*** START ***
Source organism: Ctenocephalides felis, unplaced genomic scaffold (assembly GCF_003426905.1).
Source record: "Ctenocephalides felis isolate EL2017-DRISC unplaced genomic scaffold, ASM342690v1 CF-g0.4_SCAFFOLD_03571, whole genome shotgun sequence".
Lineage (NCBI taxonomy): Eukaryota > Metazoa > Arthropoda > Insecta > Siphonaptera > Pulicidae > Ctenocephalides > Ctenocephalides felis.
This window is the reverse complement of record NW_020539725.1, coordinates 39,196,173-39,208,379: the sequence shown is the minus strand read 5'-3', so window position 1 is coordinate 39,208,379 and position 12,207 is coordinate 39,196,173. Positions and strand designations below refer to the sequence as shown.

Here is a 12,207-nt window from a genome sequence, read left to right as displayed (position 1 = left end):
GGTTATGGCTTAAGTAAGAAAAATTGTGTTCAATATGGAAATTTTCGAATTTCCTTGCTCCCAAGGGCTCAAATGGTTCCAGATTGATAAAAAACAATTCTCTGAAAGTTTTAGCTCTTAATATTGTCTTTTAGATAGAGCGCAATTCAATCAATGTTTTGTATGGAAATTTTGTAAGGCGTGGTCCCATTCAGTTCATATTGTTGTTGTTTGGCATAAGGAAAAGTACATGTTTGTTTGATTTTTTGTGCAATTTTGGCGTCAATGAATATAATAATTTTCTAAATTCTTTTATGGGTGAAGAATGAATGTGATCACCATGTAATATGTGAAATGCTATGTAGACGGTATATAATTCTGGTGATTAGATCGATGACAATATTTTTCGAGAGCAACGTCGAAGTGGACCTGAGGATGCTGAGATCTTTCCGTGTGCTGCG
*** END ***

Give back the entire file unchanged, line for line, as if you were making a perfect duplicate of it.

Source organism: Ctenocephalides felis, unplaced genomic scaffold (assembly GCF_003426905.1).
Source record: "Ctenocephalides felis isolate EL2017-DRISC unplaced genomic scaffold, ASM342690v1 CF-g0.4_SCAFFOLD_03571, whole genome shotgun sequence".
Lineage (NCBI taxonomy): Eukaryota > Metazoa > Arthropoda > Insecta > Siphonaptera > Pulicidae > Ctenocephalides > Ctenocephalides felis.
This window is the reverse complement of record NW_020539725.1, coordinates 39,196,173-39,208,379: the sequence shown is the minus strand read 5'-3', so window position 1 is coordinate 39,208,379 and position 12,207 is coordinate 39,196,173. Positions and strand designations below refer to the sequence as shown.

Here is a 12,207-nt window from a genome sequence, read left to right as displayed (position 1 = left end):
GGTTATGGCTTAAGTAAGAAAAATTGTGTTCAATATGGAAATTTTCGAATTTCCTTGCTCCCAAGGGCTCAAATGGTTCCAGATTGATAAAAAACAATTCTCTGAAAGTTTTAGCTCTTAATATTGTCTTTTAGATAGAGCGCAATTCAATCAATGTTTTGTATGGAAATTTTGTAAGGCGTGGTCCCATTCAGTTCATATTGTTGTTGTTTGGCATAAGGAAAAGTACATGTTTGTTTGATTTTTTGTGCAATTTTGGCGTCAATGAATATAATAATTTTCTAAATTCTTTTATGGGTGAAGAATGAATGTGATCACCATGTAATATGTGAAATGCTATGTAGACGGTATATAATTCTGGTGATTAGATCGATGACAATATTTTTCGAGAGCAACGTCGAAGTGGACCTGAGGATGCTGAGATCTTTCCGTGTGCTGCG